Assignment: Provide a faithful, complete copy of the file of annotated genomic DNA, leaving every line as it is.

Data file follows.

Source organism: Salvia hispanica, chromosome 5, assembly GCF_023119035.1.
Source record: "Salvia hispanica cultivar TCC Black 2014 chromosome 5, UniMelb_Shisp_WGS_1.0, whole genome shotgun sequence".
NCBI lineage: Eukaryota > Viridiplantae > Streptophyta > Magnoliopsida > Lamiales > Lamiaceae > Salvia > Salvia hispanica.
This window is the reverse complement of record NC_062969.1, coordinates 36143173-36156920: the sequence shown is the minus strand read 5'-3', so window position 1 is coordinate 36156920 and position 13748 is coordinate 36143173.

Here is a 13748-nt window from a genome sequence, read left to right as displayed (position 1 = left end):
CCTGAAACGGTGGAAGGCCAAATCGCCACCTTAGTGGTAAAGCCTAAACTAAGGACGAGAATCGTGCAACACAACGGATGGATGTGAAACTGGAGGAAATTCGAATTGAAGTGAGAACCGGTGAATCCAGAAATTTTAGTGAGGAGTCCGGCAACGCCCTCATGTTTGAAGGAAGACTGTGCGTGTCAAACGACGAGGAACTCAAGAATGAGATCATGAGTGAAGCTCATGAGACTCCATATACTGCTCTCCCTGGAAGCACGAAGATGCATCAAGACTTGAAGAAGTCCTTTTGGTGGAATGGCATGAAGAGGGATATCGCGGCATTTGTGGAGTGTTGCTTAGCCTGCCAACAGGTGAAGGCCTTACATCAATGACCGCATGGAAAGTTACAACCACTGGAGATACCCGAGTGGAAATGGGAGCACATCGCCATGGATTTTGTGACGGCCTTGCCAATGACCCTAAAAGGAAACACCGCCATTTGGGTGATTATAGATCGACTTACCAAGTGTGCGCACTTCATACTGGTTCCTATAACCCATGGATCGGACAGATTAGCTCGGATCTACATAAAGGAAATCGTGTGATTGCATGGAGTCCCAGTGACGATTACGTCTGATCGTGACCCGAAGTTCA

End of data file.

Source organism: Salvia hispanica, chromosome 5, assembly GCF_023119035.1.
Source record: "Salvia hispanica cultivar TCC Black 2014 chromosome 5, UniMelb_Shisp_WGS_1.0, whole genome shotgun sequence".
NCBI lineage: Eukaryota > Viridiplantae > Streptophyta > Magnoliopsida > Lamiales > Lamiaceae > Salvia > Salvia hispanica.
This window is the reverse complement of record NC_062969.1, coordinates 36143173-36156920: the sequence shown is the minus strand read 5'-3', so window position 1 is coordinate 36156920 and position 13748 is coordinate 36143173.

Here is a 13748-nt window from a genome sequence, read left to right as displayed (position 1 = left end):
CCTGAAACGGTGGAAGGCCAAATCGCCACCTTAGTGGTAAAGCCTAAACTAAGGACGAGAATCGTGCAACACAACGGATGGATGTGAAACTGGAGGAAATTCGAATTGAAGTGAGAACCGGTGAATCCAGAAATTTTAGTGAGGAGTCCGGCAACGCCCTCATGTTTGAAGGAAGACTGTGCGTGTCAAACGACGAGGAACTCAAGAATGAGATCATGAGTGAAGCTCATGAGACTCCATATACTGCTCTCCCTGGAAGCACGAAGATGCATCAAGACTTGAAGAAGTCCTTTTGGTGGAATGGCATGAAGAGGGATATCGCGGCATTTGTGGAGTGTTGCTTAGCCTGCCAACAGGTGAAGGCCTTACATCAATGACCGCATGGAAAGTTACAACCACTGGAGATACCCGAGTGGAAATGGGAGCACATCGCCATGGATTTTGTGACGGCCTTGCCAATGACCCTAAAAGGAAACACCGCCATTTGGGTGATTATAGATCGACTTACCAAGTGTGCGCACTTCATACTGGTTCCTATAACCCATGGATCGGACAGATTAGCTCGGATCTACATAAAGGAAATCGTGTGATTGCATGGAGTCCCAGTGACGATTACGTCTGATCGTGACCCGAAGTTCA